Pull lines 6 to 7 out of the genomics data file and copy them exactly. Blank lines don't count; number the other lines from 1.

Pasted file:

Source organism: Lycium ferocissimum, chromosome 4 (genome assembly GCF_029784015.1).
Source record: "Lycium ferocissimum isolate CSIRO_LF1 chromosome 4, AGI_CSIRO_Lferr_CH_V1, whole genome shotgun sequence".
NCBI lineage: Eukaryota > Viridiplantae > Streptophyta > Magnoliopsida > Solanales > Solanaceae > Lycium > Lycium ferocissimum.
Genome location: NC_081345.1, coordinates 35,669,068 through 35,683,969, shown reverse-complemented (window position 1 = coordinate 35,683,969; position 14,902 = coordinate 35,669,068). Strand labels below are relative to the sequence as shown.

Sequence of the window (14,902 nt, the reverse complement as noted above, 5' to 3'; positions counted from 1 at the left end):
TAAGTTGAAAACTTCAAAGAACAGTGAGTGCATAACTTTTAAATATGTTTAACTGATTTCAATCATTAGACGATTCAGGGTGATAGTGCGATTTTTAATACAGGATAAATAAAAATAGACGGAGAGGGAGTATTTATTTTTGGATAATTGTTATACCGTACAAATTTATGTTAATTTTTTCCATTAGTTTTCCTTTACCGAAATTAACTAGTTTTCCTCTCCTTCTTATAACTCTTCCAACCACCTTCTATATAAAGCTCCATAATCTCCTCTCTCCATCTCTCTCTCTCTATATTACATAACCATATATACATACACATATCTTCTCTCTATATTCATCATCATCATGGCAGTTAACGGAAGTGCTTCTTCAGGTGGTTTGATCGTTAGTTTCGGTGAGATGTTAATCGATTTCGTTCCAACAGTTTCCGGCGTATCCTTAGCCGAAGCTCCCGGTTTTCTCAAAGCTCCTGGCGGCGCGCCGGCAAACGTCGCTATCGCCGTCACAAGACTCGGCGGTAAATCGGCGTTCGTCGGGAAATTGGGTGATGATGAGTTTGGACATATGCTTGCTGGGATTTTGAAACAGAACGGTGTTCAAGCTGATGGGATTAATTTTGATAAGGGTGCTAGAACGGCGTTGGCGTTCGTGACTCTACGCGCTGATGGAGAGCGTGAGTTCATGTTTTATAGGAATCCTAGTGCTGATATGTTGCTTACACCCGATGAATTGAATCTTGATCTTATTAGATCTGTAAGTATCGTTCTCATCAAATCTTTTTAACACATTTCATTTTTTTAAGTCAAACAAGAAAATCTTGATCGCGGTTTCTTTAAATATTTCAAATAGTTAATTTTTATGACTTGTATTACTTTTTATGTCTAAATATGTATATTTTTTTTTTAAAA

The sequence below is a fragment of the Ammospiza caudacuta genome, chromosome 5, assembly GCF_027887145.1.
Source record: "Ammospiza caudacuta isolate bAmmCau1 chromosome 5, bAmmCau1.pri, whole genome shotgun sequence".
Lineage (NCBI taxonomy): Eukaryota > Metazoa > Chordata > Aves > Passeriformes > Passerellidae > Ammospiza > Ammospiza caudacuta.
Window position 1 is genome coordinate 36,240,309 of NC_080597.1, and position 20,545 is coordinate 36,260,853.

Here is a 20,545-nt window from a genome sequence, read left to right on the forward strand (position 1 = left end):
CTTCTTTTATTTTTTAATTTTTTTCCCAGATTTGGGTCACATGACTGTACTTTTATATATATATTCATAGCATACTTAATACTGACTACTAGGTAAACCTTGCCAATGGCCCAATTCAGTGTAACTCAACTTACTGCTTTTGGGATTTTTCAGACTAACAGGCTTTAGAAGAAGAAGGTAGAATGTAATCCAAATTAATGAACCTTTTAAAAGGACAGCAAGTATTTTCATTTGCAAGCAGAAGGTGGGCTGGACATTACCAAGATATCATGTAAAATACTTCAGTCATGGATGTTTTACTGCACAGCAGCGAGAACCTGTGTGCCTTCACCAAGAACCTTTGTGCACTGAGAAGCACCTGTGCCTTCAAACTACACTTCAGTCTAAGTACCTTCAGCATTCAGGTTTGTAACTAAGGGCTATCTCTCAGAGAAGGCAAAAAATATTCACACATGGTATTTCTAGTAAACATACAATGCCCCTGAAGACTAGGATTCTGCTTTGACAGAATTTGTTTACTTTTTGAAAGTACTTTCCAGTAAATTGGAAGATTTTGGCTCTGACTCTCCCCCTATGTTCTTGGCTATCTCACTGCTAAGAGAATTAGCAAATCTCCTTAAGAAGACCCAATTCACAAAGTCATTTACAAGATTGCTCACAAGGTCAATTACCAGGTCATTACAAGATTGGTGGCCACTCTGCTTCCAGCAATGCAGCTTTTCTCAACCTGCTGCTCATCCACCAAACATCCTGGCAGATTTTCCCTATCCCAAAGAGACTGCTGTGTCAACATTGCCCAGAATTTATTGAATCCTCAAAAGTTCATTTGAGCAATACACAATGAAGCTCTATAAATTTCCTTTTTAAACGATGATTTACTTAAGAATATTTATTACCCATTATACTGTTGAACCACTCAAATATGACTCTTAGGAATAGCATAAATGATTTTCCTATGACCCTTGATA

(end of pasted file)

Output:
TAAGTTGAAAACTTCAAAGAACAGTGAGTGCATAACTTTTAAATATGTTTAACTGATTTCAATCATTAGACGATTCAGGGTGATAGTGCGATTTTTAATACAGGATAAATAAAAATAGACGGAGAGGGAGTATTTATTTTTGGATAATTGTTATACCGTACAAATTTATGTTAATTTTTTCCATTAGTTTTCCTTTACCGAAATTAACTAGTTTTCCTCTCCTTCTTATAACTCTTCCAACCACCTTCTATATAAAGCTCCATAATCTCCTCTCTCCATCTCTCTCTCTCTATATTACATAACCATATATACATACACATATCTTCTCTCTATATTCATCATCATCATGGCAGTTAACGGAAGTGCTTCTTCAGGTGGTTTGATCGTTAGTTTCGGTGAGATGTTAATCGATTTCGTTCCAACAGTTTCCGGCGTATCCTTAGCCGAAGCTCCCGGTTTTCTCAAAGCTCCTGGCGGCGCGCCGGCAAACGTCGCTATCGCCGTCACAAGACTCGGCGGTAAATCGGCGTTCGTCGGGAAATTGGGTGATGATGAGTTTGGACATATGCTTGCTGGGATTTTGAAACAGAACGGTGTTCAAGCTGATGGGATTAATTTTGATAAGGGTGCTAGAACGGCGTTGGCGTTCGTGACTCTACGCGCTGATGGAGAGCGTGAGTTCATGTTTTATAGGAATCCTAGTGCTGATATGTTGCTTACACCCGATGAATTGAATCTTGATCTTATTAGATCTGTAAGTATCGTTCTCATCAAATCTTTTTAACACATTTCATTTTTTTAAGTCAAACAAGAAAATCTTGATCGCGGTTTCTTTAAATATTTCAAATAGTTAATTTTTATGACTTGTATTACTTTTTATGTCTAAATATGTATATTTTTTTTTTAAAA

The sequence below is a fragment of the Ammospiza caudacuta genome, chromosome 5, assembly GCF_027887145.1.